There are £billions available for social investment which can deliver a proper market-based return: not only from money locked up in dormant assets within organisations such as Big Society Capital but also available from investors generally, both institutional and personal. All that’s needed is a proper structure of identifying, and paying out on, the returns achieved. We heard that New Zealand is a good example of a country which has made this work effectively.

The Share Foundation provides an example of how this could work. It operates a structured financial education programme called the ‘Stepladder of Achievement’ which enables care leavers to stand far less risk of becoming NEET (Not in Employment, Education or Training). Widespread implementation of this programme will achieve serious reductions in the cost of welfare, social housing and criminal justice.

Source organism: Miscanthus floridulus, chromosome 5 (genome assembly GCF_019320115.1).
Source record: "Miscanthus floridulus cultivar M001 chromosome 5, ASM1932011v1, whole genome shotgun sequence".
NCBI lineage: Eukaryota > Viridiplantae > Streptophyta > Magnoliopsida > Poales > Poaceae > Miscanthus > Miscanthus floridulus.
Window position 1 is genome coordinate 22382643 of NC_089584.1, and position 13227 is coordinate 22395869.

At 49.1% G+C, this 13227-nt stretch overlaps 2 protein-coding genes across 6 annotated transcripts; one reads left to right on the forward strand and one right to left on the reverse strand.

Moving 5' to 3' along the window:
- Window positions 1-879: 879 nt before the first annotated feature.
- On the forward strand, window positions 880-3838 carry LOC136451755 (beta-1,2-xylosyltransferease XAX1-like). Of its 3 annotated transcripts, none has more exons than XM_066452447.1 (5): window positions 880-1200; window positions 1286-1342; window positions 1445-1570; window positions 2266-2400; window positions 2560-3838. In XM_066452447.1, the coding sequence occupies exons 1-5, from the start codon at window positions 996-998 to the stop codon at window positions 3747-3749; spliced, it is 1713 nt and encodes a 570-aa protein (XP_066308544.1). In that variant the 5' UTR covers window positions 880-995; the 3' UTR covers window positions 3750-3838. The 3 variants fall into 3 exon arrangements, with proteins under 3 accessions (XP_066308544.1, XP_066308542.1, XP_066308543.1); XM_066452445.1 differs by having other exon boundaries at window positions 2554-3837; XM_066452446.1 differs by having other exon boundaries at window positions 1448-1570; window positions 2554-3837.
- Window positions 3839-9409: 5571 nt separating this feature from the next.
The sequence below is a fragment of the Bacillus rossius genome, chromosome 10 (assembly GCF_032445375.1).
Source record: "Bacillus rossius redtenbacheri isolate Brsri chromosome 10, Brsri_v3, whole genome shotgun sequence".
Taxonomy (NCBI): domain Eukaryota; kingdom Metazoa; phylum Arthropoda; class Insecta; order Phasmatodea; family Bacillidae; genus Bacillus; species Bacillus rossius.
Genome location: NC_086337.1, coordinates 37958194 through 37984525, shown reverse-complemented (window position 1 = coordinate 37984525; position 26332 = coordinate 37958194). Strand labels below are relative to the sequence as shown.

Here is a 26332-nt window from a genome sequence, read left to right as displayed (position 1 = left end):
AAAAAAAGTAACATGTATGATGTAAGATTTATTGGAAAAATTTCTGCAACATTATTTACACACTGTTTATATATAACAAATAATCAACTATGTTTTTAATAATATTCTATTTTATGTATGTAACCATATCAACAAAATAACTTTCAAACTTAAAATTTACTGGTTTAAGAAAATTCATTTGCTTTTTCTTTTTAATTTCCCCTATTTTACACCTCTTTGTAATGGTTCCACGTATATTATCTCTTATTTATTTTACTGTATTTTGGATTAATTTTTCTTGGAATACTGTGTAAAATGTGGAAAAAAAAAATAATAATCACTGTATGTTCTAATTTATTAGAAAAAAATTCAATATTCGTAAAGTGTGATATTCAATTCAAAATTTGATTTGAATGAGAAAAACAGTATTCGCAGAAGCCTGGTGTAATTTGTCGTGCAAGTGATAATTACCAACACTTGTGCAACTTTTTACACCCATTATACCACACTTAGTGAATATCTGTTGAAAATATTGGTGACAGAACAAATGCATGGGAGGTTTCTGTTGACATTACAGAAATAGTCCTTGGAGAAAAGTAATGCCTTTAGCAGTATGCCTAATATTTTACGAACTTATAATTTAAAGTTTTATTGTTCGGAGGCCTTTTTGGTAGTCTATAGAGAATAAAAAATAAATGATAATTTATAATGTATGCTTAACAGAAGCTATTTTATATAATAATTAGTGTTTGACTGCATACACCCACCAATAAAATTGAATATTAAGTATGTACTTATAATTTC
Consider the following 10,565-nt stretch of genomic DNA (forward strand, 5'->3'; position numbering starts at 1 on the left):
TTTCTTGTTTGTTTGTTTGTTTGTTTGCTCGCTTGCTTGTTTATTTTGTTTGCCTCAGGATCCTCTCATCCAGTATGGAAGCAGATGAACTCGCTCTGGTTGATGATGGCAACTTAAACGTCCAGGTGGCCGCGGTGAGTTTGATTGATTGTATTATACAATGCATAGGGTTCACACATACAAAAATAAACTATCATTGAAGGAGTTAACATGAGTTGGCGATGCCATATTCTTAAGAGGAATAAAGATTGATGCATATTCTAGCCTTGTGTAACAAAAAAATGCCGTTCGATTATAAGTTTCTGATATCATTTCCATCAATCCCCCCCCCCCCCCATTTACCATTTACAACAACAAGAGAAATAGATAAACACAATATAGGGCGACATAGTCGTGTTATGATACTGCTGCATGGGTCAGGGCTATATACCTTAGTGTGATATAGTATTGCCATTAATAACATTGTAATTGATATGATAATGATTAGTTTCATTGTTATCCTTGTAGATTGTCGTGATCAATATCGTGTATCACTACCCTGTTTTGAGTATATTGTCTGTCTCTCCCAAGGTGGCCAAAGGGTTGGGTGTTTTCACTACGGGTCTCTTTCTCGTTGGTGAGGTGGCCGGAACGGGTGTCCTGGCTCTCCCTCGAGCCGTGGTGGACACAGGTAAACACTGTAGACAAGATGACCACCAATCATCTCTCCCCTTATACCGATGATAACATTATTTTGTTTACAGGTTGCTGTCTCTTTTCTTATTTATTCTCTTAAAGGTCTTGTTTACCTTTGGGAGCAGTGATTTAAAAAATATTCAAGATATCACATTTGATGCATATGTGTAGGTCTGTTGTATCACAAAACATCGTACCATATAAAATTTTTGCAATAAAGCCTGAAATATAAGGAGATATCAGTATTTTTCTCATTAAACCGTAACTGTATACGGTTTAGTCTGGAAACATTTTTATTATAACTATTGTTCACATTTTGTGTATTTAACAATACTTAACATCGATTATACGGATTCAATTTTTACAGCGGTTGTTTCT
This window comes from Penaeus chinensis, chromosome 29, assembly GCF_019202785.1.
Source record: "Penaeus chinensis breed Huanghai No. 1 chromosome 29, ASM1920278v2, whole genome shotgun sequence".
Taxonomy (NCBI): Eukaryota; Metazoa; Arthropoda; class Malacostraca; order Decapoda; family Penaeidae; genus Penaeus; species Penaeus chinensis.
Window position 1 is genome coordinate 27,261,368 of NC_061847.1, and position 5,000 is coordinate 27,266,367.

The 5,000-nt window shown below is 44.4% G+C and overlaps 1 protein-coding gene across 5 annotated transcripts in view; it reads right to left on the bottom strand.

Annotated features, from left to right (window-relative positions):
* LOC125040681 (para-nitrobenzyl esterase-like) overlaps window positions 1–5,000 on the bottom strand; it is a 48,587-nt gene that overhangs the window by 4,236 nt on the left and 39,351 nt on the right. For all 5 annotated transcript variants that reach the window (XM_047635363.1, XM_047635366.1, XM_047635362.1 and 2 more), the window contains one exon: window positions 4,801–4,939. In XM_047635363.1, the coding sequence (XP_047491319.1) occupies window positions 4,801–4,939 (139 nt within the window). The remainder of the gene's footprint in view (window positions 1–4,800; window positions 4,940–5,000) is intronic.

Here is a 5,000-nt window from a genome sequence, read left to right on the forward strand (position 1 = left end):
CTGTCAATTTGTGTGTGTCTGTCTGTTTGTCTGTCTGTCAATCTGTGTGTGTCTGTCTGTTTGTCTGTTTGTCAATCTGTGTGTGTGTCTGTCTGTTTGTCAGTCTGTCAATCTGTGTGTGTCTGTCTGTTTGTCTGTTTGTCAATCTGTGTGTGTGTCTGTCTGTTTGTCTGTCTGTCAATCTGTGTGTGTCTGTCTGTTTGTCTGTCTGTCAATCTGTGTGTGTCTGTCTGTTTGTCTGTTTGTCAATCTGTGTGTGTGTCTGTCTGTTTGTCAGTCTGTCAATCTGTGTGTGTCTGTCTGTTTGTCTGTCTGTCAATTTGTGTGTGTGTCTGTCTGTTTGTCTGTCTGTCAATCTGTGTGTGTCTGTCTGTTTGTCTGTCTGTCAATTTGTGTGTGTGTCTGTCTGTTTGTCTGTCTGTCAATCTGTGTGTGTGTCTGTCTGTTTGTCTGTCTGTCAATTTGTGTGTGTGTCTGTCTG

A young person’s progress through the Stepladder is hugely accelerated if it’s incentivised by payments ‘earned’ into their Junior ISA or Child Trust Fund; but The Share Foundation must raise funding for such incentives voluntarily. Social investment fits this need well.

So if government pays by results as the financial benefit to the Exchequer is evidenced, that payment will fuel the return to the social investor. The Share Foundation would thereby be able to access substantial amounts of social investment, to apply right across the United Kingdom.

It’s easy to see that many similar social recovery initiatives are waiting for serious government commitment to recognise and pay out on returns achieved.

It’s difficult to guess who might be the next Prime Minister amidst the current chaos but, when we find out, let’s not make the same mistake a third time. Let’s join up the dots by prioritising social recovery, and let social investment grow up to take its place in funding a fairer society.


Gavin Oldham

Share Radio